Quote:
How do I normalize the final values to the range [0,1] to minimize banding in low-precision storage? Do I just find the brightest value and divide every other value by it?


To avoid having to scale or clamp your values, given that you're probably not using your storage format's alpha channel, you could store a multiplier or exponent in each texel's alpha, such as in the Radiance RGBE format. But really, unless you're targeting old-fashioned hardware or software libraries, you're better off using a higher-precision storage format like half-float OpenEXR. This is, after all, the year 2000 or something.

Quote:
So, the specular lighting ends up dominating the diffuse lighting.
How should I change the way I handle specular IBL to make it look good?


For anything metallic, you only really need specular lighting. Tint it if you're rendering a coloured metal like brass or copper. Supersampling is your best bet if you need effects like anisotropic reflections, like for brushed or lathed metal.

For anything smooth and non-metallic (plastic, marble, skin etc.), you need a diffuse sample and a specular sample, and then you blend between them with Fresnel's equation for reflection. This will realistically accentuate reflections at glancing angles. For transparent or translucent materials, replace the diffuse term with the refraction/translucency term. By all means tint & texture the diffuse sample, but don't tint the specular sample - leave its chrominance unmodified - just mask it where necessary.

That's enough to cover 99% of all the materials you see around you. For realism, trust the Fresnel equation but keep its IOR between about 1.3 and 1.9, and whenever you're estimating a diffuse value or colour, halve it. For example the 'whites' of your eyes are actually 50% grey, but they exhibit full Fresnel reflection with an IOR of 1.33.

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n00body    345
Maybe I should have mentioned a few more details about the implementation I am considering, and how I plan to use it.

I am considering using an implementation similar to CryEngine3's where I store convolved images for different specular powers in the mipmaps of a cubemap. This way I can interpolate between them during a look-up, and avoid having to store every specular power. As I understand it, I could use the world-normal to sample the specular exponent 1 image for diffuse lighting. Then, specular would be sampled via a standard world-space reflection vector, using the specular power to look-up the correct mipmap lod.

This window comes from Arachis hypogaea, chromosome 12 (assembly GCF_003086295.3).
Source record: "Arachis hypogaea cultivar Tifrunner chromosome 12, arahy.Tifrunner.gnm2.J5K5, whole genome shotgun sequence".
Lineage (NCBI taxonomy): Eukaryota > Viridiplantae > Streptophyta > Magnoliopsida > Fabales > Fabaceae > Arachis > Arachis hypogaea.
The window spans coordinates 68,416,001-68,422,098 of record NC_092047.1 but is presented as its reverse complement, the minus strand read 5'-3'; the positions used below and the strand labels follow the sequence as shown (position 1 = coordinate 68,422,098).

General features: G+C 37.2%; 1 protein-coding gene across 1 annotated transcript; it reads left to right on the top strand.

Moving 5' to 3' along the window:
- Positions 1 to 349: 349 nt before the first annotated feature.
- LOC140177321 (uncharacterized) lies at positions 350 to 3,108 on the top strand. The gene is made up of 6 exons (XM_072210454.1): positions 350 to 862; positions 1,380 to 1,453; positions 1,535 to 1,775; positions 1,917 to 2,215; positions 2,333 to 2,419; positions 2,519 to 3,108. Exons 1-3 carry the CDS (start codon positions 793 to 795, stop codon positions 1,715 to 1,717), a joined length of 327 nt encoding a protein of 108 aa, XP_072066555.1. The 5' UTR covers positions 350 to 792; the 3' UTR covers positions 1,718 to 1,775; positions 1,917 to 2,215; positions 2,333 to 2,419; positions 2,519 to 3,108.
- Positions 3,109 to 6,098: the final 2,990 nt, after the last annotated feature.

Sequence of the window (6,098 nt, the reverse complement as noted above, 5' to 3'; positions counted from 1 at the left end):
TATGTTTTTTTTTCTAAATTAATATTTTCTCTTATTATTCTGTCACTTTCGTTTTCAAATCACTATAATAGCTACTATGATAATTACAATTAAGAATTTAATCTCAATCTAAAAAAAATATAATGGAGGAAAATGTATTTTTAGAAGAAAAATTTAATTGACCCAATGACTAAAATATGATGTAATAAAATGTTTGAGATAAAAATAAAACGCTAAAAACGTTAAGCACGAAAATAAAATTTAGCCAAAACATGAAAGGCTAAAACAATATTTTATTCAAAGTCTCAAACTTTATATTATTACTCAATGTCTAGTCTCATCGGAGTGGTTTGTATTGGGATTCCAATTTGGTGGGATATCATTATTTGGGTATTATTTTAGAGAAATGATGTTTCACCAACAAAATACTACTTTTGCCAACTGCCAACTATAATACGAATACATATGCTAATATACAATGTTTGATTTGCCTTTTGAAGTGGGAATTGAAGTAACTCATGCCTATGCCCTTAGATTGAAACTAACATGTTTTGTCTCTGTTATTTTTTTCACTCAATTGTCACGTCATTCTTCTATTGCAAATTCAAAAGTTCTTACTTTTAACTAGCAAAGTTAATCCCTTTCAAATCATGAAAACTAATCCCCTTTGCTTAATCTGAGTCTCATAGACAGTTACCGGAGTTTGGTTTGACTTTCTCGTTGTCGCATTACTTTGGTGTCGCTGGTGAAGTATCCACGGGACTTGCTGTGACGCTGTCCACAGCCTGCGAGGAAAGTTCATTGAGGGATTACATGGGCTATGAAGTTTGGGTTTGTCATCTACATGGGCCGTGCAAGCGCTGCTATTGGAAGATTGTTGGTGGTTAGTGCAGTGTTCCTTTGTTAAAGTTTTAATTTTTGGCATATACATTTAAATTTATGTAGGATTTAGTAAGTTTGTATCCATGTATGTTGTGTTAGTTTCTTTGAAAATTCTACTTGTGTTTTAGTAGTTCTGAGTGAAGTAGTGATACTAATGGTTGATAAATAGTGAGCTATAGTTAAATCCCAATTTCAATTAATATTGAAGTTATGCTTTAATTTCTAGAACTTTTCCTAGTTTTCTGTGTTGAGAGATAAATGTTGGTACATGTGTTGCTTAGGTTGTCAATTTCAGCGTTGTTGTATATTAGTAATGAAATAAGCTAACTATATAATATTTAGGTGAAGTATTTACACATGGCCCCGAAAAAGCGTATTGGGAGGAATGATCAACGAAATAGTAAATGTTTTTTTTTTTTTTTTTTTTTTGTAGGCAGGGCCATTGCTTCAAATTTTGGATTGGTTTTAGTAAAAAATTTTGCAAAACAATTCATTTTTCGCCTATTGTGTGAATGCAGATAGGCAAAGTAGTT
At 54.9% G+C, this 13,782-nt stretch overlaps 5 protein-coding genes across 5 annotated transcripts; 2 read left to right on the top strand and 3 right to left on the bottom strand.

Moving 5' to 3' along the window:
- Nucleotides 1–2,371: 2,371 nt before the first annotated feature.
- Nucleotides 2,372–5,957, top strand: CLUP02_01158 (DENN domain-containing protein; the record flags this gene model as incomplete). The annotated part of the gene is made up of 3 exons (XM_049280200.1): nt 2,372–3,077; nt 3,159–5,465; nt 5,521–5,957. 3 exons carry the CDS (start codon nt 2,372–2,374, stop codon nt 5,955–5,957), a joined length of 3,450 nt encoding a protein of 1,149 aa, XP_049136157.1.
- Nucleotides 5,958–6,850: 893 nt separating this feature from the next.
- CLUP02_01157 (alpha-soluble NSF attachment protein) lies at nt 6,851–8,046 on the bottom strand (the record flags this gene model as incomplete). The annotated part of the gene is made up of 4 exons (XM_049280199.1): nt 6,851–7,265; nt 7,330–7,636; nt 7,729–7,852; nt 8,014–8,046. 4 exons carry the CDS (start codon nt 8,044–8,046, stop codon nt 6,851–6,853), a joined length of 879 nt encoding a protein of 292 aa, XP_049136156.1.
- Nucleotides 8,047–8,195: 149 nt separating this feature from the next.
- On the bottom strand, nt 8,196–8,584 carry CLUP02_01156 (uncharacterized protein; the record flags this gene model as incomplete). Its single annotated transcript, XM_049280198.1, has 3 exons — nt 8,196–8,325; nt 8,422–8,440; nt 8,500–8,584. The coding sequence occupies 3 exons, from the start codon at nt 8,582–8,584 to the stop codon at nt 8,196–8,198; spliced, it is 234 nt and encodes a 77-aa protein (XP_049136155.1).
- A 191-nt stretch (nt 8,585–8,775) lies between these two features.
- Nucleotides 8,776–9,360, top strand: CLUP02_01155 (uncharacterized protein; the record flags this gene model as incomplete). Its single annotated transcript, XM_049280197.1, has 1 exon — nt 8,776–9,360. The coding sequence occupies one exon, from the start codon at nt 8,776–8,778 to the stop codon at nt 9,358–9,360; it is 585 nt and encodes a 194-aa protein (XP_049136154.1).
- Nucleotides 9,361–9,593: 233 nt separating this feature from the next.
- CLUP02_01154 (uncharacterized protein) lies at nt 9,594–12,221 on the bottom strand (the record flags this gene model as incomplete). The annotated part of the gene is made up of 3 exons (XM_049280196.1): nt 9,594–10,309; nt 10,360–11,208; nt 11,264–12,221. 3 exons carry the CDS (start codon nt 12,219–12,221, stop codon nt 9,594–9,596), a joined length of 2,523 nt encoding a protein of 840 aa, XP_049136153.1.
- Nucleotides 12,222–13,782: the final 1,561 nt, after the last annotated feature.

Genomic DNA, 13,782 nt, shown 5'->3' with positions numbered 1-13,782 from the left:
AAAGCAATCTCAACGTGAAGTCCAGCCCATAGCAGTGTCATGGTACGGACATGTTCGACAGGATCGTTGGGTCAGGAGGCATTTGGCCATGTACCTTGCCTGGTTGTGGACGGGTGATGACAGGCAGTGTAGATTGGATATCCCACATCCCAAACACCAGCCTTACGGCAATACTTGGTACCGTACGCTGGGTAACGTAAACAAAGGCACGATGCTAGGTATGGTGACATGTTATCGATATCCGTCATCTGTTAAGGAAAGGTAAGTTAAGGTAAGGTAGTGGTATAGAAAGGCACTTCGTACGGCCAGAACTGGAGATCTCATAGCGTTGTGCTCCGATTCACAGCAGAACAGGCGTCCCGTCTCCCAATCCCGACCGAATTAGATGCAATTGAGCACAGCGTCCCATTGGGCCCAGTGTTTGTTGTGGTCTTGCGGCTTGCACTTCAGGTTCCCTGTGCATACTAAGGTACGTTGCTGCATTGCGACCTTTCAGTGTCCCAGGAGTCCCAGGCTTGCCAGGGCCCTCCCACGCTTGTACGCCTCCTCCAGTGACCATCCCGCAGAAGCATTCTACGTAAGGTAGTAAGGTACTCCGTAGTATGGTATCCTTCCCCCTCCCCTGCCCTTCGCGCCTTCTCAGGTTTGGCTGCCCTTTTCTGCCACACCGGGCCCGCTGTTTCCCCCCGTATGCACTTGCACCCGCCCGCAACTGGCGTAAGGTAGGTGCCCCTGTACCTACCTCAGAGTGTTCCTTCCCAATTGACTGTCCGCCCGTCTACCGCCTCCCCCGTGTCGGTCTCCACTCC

As with their implementation, I will be using these IBL cubemaps as a type of light in my Deferred Lighting renderer. So the specular reflections gets stored together in the specular lighting buffer. This is how I found out that my test model's specular color maps weren't quite right for this data, since it is no longer a bunch of little highlights.

@Helicobster:
Thanks for the information, but I still need some clarification.

When I asked about finding the normal, I meant from the XY pixel coordinate in a spheremap, or the face + XY of a cubemap. I am asking for the sake of generating an IBL cubemap in software.

As for the "Phong exponent of 1" part, maybe I should have said that I had heard it was effectively equivalent to Lambertian. So I had heard it could be used for diffuse lighting.

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eq    654
If you haven't checked out ATI's cubemap gen already, please do.
I think there are papers and stuff about their algorithms / implementations there as well.

My 2c.

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Helicobster    231
Quote:
...my test model's specular color maps weren't quite right for this data, since it is no longer a bunch of little highlights.


What do you mean by that? The diffuse lighting maps should've been generated from the same image as the specular reflection map(s).

Or are you talking about a specular colour map that's mapped directly onto the surface, like a partly-shiny decal?


Quote:
When I asked about finding the normal, I meant from the XY pixel coordinate in a spheremap, or the face + XY of a cubemap. I am asking for the sake of generating an IBL cubemap in software.


Oh, right. You want the inverse of the transform that turns a 3D vector into a 2D environment map coordinate.

Typically, for getting a 3D unit vector from spherical coordinates...
X = cos(U * pi) * sin(V * pi)
Y = sin(U * pi) * sin(V * pi)
Z = cos(V * pi)